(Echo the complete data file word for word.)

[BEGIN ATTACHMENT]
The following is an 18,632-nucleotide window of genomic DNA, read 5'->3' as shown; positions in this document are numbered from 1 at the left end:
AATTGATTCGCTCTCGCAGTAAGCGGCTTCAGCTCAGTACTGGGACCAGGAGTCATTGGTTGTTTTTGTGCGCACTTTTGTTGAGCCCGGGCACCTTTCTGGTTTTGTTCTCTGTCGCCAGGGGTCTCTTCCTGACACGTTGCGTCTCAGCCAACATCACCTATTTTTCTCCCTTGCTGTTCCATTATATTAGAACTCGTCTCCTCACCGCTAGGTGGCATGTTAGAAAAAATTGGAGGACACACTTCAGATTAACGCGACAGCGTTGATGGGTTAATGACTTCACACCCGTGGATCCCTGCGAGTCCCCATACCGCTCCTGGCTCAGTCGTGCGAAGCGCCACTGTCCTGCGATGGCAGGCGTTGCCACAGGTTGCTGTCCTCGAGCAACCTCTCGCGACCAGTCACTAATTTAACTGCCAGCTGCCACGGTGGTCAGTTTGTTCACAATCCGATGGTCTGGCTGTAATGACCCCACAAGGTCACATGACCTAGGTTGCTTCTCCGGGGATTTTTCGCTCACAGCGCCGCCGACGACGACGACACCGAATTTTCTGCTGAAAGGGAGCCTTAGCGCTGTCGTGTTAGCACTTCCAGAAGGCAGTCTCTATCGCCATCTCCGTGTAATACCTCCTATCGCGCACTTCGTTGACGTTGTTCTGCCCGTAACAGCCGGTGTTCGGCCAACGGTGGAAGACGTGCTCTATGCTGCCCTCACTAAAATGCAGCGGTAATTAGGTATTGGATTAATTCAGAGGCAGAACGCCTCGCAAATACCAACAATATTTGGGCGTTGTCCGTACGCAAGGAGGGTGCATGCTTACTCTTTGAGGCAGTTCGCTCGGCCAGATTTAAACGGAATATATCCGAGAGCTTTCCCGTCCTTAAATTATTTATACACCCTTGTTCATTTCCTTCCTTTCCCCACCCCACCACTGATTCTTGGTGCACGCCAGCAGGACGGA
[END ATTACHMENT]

The following is an 18,632-nucleotide window of genomic DNA, read 5'->3' as shown; positions in this document are numbered from 1 at the left end:
AATTGATTCGCTCTCGCAGTAAGCGGCTTCAGCTCAGTACTGGGACCAGGAGTCATTGGTTGTTTTTGTGCGCACTTTTGTTGAGCCCGGGCACCTTTCTGGTTTTGTTCTCTGTCGCCAGGGGTCTCTTCCTGACACGTTGCGTCTCAGCCAACATCACCTATTTTTCTCCCTTGCTGTTCCATTATATTAGAACTCGTCTCCTCACCGCTAGGTGGCATGTTAGAAAAAATTGGAGGACACACTTCAGATTAACGCGACAGCGTTGATGGGTTAATGACTTCACACCCGTGGATCCCTGCGAGTCCCCATACCGCTCCTGGCTCAGTCGTGCGAAGCGCCACTGTCCTGCGATGGCAGGCGTTGCCACAGGTTGCTGTCCTCGAGCAACCTCTCGCGACCAGTCACTAATTTAACTGCCAGCTGCCACGGTGGTCAGTTTGTTCACAATCCGATGGTCTGGCTGTAATGACCCCACAAGGTCACATGACCTAGGTTGCTTCTCCGGGGATTTTTCGCTCACAGCGCCGCCGACGACGACGACACCGAATTTTCTGCTGAAAGGGAGCCTTAGCGCTGTCGTGTTAGCACTTCCAGAAGGCAGTCTCTATCGCCATCTCCGTGTAATACCTCCTATCGCGCACTTCGTTGACGTTGTTCTGCCCGTAACAGCCGGTGTTCGGCCAACGGTGGAAGACGTGCTCTATGCTGCCCTCACTAAAATGCAGCGGTAATTAGGTATTGGATTAATTCAGAGGCAGAACGCCTCGCAAATACCAACAATATTTGGGCGTTGTCCGTACGCAAGGAGGGTGCATGCTTACTCTTTGAGGCAGTTCGCTCGGCCAGATTTAAACGGAATATATCCGAGAGCTTTCCCGTCCTTAAATTATTTATACACCCTTGTTCATTTCCTTCCTTTCCCCACCCCACCACTGATTCTTGGTGCACGCCAGCAGGACGGA